One of my favorite exercise and nutrition blogs is Theory to Practice, written by Keith Norris. He combines a solid grounding in the science of his topic, the geeky stuff, with a lot of practical experience and willingness to adapt to individual needs. The tension between the study of a topic and the subsequent conversion of ideas into actual work exists in all endeavors, something I have been thinking about as I prepare a training weekend for people interested in learning about restorative justice.
There is a purity in theory, a beauty reminiscent of the idealism of Plato and Pythagoras, that is fun to engage. Working in this realm is a kind of game, fun, yet ultimately empty without the willingness to get out in the world and get dirty. In a training environment we seek to balance this tension in a way that honors both aspects of reality. We want to transmit the underlying principles while also showing how things “really” work.
The thinker and developer of restorative approaches who I most respect is Dominic Barter. His understanding of the underlying dynamics of conflict, the part that I see as based on theory or principle, is as keen as anyone I have met or studied. At the same time he has done the work of engaging his community in the co-creation of restorative systems throughout Rio de Janeiro and the rest of Brazil, as well as working around the world to help others do the same.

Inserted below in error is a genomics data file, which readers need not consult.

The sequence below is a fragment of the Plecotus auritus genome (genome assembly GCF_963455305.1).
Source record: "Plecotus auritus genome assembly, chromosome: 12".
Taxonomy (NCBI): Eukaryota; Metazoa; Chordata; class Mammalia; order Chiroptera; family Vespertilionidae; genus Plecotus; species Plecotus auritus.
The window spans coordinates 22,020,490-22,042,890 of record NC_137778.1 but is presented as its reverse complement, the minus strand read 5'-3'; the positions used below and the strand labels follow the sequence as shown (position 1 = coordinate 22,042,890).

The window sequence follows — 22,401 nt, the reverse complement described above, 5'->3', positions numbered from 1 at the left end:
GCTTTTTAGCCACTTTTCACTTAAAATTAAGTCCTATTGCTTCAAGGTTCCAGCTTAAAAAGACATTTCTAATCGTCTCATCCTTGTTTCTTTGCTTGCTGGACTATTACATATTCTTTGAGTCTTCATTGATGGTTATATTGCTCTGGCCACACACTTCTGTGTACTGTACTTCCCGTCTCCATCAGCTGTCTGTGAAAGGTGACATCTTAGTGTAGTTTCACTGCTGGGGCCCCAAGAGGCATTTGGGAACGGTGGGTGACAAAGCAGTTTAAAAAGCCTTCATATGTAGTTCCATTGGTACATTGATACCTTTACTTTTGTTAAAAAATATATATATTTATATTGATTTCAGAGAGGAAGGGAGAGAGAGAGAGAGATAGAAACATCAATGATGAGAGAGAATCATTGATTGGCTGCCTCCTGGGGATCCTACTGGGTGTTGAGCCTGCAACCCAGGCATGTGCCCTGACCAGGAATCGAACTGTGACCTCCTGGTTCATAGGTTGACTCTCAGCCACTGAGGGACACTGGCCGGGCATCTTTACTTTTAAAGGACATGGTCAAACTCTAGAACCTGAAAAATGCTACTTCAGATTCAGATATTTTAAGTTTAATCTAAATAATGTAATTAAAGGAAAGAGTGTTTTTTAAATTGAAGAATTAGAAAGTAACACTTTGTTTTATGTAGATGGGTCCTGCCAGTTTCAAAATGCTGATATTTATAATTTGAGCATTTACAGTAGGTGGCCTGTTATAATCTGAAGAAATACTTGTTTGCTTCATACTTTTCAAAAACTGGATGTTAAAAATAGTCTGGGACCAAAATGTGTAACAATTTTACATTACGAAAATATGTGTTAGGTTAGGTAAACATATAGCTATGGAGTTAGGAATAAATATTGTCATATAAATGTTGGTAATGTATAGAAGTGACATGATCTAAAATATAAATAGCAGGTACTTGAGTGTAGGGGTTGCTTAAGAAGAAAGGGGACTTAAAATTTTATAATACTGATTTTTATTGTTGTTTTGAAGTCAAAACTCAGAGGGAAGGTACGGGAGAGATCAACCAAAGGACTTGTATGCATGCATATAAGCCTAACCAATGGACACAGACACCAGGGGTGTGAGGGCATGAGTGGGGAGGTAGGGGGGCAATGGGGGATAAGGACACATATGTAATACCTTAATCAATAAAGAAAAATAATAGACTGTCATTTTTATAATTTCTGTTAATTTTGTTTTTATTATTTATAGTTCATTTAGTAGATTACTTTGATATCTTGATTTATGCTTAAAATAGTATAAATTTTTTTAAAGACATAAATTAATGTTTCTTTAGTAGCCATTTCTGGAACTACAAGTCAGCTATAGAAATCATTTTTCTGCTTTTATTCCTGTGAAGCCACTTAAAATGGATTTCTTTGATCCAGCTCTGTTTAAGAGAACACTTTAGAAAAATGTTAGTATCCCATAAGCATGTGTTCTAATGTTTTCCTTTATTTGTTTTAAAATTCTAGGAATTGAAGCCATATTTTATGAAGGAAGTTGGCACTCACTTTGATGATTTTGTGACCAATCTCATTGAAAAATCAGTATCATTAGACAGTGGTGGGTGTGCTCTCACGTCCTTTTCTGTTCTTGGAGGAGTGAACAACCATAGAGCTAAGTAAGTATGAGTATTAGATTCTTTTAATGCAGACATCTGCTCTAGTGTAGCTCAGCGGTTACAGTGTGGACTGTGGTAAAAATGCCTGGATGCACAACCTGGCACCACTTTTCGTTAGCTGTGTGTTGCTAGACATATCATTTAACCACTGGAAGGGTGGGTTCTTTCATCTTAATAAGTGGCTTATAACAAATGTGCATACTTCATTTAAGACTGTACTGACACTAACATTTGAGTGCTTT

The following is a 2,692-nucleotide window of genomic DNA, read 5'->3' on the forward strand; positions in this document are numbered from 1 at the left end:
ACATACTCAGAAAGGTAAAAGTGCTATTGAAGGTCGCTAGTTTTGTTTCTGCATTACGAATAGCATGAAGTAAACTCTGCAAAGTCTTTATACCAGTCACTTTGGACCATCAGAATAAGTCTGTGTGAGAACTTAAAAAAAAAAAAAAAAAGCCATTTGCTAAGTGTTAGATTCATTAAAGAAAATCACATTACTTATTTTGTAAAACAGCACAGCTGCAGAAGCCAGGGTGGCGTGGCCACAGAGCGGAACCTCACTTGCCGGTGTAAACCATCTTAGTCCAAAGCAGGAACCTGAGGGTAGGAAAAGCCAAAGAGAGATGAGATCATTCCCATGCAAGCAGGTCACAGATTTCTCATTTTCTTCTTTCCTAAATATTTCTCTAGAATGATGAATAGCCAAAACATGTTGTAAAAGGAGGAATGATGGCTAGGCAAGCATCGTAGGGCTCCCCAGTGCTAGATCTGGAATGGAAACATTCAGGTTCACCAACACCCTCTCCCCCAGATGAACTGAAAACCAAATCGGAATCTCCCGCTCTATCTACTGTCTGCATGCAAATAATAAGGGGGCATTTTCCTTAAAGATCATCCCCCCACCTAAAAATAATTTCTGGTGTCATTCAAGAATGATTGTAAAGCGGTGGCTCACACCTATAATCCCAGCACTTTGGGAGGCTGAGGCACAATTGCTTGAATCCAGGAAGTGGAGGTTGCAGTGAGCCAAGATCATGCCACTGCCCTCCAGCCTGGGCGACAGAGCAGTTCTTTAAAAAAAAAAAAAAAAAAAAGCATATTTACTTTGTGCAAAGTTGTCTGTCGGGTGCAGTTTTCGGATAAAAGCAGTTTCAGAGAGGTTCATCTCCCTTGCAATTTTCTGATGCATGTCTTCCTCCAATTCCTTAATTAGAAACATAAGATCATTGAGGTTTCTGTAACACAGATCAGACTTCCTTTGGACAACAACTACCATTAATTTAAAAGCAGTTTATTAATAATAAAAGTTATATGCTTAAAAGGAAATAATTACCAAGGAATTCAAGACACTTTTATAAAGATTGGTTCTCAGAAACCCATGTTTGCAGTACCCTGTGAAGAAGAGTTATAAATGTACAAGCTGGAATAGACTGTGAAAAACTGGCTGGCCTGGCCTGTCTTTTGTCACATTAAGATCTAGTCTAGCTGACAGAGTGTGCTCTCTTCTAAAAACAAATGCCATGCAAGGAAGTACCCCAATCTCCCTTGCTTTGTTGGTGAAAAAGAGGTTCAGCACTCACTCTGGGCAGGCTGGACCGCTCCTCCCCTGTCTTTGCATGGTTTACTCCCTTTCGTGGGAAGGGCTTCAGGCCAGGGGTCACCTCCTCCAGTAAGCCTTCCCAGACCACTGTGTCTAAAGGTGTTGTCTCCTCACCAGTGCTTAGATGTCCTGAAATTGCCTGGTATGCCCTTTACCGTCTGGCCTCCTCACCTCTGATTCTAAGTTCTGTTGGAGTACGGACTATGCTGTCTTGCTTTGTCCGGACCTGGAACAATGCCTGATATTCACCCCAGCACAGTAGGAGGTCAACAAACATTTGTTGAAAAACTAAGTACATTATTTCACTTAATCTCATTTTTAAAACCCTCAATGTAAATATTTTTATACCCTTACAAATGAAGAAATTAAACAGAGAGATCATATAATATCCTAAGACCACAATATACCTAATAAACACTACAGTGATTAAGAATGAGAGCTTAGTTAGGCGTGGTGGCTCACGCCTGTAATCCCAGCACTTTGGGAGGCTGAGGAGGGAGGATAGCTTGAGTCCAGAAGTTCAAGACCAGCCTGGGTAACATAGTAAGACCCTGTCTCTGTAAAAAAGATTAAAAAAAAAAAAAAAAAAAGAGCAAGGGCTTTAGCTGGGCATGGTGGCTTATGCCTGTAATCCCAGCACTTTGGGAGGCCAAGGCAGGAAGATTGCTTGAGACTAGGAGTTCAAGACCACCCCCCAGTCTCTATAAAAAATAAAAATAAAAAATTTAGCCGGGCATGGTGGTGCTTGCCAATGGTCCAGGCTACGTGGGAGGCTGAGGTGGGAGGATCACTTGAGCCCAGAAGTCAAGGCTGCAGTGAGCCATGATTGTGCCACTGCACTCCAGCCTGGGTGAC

Dominic stresses the importance of systems in restorative work, and of consciously engaging the ways in which communities respond to conflict, which are often hidden. The first step in this process is to “engage identified sources of power within the community. Reach agreement within the community on the use of restorative practice as a way of handling conflict.” As a theory this seems pretty straightforward, but how do we make it real?
A lot of the work done here in Athens, Ga., was accomplished by my friend and former boss, Gwen O’Looney. Gwen was the mayor of Athens for eight years, and is energetically involved in all sorts of projects in the city. She knows everyone in town it seems, and she was able to connect with important people in the judiciary, the prosecutor’s office, the public defender’s office, the police, related nonprofits and many other stakeholder groups.
Most importantly, she is engaged with the community most impacted by our work, the folks whose kids come into frequent contact with law enforcement and the courts.These neighborhoods are impacted by high unemployment, poverty, crime, trouble with schools and a host of other “social ills” that are too common. Most of the residents are black.
Gwen was perhaps uniquely qualified to bridge these two groups. She could talk about policy, budgets, sociology, evidence based practices, and other issues of concern to those with the elected or appointed responsibility for community safety and public policy. She could also talk with leaders in the neighborhoods, people without official power, but who nonetheless were vital in making the work real. Without their participation and buy-in, without owning the process, the program will ultimately fail.
These two groups seem distinct, and when we look through certain lenses they are indeed far apart.Yet the reality is that they, and everyone else in this town, are interconnected in a myriad of ways. What happens to a poor kid charged with a crime has an impact on all of us, though it may not be immediately obvious.
The heart of social change lies in the communities most affected. A top-down approach to solving problems that create crime and other societal ills will never ultimately work. The top-down, power-over structure has served to create these conditions. Only when we as a society can admit this to ourselves can we begin to collaboratively engage in deciding what to do next.
It is time to stop doing things to people and for people, and begin to work with people. That is the only route to sustainable change.